# Polynomial factoring

1. Feb 18, 2017

### late347

1. The problem statement, all variables and given/known data
$\frac{3x^2+x+C}{x+5}$
find value of constant C such that the clause can be cancelled in some manner. What will be the cancelled form of the clause.
2. Relevant equations
-presumably C is a constant, and also an integer.
-polynomial factorization will be attempted
-cancelling of rational numbers keeps the value the same. In cancelling, you divide numerator and denominator by the same number (other number than 1 or 0).
3. The attempt at a solution

we know initially that we have to have something like
$\frac{(x+5)*(?? ~~??}{x+5}$
this is because there will be no further factorization for the divisor. For the clause to be cancellable, I think the (x+5) must be one of the factors in the upstairs of the division line.

and from an educated guess point of view, I think we have to get the 3x^2 term finished somehow. So, that 3x^2 is the product of something.
$\frac{(x+5)*(3x ~~??}{x+5}$

if the other integer is an unknown one. maybe it can be represented by letter r
(x+5)(3x+r) should equal what we originally had upstairs (3x^2 +x +C) and we know C will be an integer also
At this point I was honestly a little bit stumped and I had to review some older Khan academy problems about factoring. I'm still alittle bit unsure why the so-called analytical method of finding the factorization works...

I was fiddling around with the clause (x+5)*(3x+r)
and if you multiply it out, it comes out such as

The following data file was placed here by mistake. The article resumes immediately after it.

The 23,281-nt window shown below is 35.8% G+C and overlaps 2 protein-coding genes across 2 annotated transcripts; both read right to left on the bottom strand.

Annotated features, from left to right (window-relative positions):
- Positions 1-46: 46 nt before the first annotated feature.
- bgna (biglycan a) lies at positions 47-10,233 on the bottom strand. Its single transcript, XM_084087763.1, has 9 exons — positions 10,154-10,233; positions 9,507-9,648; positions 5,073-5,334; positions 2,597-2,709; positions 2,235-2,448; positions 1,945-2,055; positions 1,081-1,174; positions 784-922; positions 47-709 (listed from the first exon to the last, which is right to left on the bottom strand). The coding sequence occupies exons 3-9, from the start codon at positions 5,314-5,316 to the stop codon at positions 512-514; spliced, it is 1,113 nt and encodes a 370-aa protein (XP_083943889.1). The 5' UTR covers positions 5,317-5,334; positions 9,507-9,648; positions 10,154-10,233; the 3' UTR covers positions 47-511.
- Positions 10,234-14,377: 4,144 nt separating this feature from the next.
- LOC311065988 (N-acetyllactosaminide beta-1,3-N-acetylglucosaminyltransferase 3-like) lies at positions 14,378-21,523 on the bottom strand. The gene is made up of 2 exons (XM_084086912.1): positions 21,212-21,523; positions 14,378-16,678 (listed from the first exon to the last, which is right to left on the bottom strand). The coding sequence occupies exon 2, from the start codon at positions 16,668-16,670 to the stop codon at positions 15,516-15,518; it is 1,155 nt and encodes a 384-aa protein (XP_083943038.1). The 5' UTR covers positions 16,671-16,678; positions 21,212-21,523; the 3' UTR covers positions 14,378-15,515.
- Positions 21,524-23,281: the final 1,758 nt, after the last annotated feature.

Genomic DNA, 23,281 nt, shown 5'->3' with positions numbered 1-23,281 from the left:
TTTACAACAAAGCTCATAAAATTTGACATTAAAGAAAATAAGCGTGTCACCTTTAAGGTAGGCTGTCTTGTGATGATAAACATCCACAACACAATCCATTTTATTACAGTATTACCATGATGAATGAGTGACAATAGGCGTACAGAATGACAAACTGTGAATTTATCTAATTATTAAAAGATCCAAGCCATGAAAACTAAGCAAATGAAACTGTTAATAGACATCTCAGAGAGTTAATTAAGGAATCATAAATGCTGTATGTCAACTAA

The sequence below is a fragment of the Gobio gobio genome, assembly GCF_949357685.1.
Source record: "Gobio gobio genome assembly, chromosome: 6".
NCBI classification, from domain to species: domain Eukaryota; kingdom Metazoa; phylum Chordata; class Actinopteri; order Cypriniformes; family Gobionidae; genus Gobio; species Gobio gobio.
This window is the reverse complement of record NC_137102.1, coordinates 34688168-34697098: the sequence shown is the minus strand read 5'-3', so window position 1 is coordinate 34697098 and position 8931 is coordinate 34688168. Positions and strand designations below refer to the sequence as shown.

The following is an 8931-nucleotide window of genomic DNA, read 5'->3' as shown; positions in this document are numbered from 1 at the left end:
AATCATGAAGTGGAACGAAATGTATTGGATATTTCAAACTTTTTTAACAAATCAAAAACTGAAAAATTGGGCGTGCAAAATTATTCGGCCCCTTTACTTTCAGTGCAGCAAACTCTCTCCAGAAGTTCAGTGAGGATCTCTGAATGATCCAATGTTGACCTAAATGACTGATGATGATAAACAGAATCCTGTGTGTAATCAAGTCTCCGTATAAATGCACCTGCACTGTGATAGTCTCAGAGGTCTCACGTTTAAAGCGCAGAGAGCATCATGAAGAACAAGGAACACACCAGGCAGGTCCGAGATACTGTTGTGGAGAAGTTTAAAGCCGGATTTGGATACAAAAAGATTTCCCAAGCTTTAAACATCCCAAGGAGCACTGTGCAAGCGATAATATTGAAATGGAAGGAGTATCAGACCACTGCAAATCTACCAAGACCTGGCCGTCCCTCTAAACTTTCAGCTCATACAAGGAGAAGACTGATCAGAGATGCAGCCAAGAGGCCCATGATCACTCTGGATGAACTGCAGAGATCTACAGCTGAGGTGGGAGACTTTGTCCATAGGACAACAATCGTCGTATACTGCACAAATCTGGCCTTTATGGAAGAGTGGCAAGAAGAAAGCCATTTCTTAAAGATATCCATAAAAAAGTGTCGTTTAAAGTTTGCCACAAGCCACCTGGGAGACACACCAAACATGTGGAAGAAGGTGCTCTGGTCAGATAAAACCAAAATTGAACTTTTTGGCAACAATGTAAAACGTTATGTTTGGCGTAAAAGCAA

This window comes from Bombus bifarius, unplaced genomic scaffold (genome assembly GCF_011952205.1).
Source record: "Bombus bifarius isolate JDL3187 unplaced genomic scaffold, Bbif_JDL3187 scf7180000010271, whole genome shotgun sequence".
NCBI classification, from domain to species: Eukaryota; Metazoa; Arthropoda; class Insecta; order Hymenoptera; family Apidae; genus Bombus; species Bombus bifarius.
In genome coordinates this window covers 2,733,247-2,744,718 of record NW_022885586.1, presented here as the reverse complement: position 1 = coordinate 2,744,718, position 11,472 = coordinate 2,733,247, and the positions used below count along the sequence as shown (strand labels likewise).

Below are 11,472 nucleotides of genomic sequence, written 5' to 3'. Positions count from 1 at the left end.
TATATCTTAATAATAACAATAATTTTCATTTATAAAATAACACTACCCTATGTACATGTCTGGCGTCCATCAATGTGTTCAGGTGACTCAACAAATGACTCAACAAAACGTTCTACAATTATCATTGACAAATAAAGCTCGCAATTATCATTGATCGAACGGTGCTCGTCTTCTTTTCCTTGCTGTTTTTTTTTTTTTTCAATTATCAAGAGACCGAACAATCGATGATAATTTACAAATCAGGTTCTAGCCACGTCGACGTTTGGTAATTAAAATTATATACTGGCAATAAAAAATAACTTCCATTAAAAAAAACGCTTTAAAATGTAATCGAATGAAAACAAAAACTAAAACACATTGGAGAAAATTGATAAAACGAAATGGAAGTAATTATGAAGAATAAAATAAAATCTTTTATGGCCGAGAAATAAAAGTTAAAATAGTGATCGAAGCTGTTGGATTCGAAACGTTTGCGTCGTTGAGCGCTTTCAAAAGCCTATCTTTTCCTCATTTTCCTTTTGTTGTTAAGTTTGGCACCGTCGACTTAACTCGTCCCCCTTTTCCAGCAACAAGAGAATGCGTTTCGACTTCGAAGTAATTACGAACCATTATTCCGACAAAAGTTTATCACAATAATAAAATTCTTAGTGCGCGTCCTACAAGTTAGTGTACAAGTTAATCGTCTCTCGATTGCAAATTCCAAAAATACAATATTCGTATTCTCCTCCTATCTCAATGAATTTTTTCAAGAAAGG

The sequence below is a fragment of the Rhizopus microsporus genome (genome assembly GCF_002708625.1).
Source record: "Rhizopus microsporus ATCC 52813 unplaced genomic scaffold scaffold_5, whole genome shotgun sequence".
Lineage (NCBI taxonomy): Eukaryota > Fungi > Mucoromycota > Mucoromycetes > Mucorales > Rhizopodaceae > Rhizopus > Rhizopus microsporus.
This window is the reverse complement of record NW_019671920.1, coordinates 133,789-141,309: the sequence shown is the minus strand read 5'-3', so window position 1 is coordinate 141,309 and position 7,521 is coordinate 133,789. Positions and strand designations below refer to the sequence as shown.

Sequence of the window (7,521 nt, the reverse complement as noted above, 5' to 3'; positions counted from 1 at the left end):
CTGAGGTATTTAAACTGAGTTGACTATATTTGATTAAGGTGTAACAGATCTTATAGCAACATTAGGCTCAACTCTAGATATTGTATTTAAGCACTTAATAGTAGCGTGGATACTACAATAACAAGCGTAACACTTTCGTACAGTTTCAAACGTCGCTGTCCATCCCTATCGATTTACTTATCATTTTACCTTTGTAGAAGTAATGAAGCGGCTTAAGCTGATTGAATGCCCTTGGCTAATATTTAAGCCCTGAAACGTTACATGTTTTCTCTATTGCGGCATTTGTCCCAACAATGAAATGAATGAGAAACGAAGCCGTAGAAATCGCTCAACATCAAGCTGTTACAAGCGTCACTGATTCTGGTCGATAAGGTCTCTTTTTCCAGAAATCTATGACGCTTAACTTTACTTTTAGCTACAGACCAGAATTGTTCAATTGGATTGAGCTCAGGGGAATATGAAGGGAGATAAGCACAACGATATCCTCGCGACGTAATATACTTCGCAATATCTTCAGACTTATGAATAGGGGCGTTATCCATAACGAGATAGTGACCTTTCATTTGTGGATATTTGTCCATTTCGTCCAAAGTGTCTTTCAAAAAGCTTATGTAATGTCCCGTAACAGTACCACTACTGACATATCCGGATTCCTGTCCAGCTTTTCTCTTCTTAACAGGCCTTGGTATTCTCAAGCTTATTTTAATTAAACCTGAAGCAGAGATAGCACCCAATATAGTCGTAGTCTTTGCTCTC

3x^2 +xr+15x+5r

Well... looking at that clause in that form it looks like xr +15x=1x must be a true equation.
Because this would allow you to choose the r so that the factors are correct for the original clause's terms for x^1 terms

So, I suppose firstly r= 1-15
r= -14
C= 5*(-14) = -70

[(x+5)(3x-14)]/(x+5)
=3x-14

[(x+5)(3x-14)]= 3x^2 -14x +15x -70

2. Feb 18, 2017

### Staff: Mentor

Looks good, but what is your question?

3. Feb 18, 2017

### Ray Vickson

Your method works because when you expand $q(x) = (x+5)(3x+r)$ you get a second-degree polynomial in $x$ that must be the same as $p(x) = 3x^2+x+C$. That means that the coefficients in the two polynomials must be the same; that is, if $p(x) = q(x)$ for ALL $x$, then all the coefficients in $p(x)$ must be the same as all the coefficients in $q(x)$. That gives you two conditions for the two unknown constants $r$ and $C$.

BTW: a much faster and much easier way is to use the following general theorem: "The remainder when a polynomial $p(x)$ is divided by $(x-a)$ is equal to $p(a)$". So, in your case you have $a = -5$ and to have $p(x) = 2x^2 +x+C$ divisible by $(x+5)$ the remainder must equal zero. That means that you need $0 = p(-5) = 3(-5)^2 + (-5) + C = 70 - C,$ so $C = 70$.

4. Feb 18, 2017

### late347

thank you for the tip sir... sadly I never bothered to learn much about polynomial division. I was once taught about that in high school but I never learned how to do it properly. It's like a dark area for my math knowledge. I do know how to divide regular numbers in the so-called American long division algorithm, though.

5. Feb 18, 2017

### Staff: Mentor

https://en.wikipedia.org/wiki/Polynomial_long_division

6. Feb 18, 2017

### Staff: Mentor

7. Feb 18, 2017

### Ray Vickson

The result is incredibly easy to obtain. If we divide $p(x)$ by $(x-a)$ we have some quotient $q(x)$ and some remainder $r$ (a number). Basically, that means that
$p(x) = q(x) \, (x-a) + r.$
What do you get when you put $x = a?$

8. Feb 18, 2017

### late347

Well, you said originally that for the clause to cancellable... then the remainder will be zero when you do the cancellation thing.

when you have the thing set-up that way. it looks like it will become
p(a)=q(a) * 0 + r
<=> p(a)=r

so you were saying that essentially p(a) = 0, because r=0

Im going to sleep now because it is 01:47 so it's getting pretty late.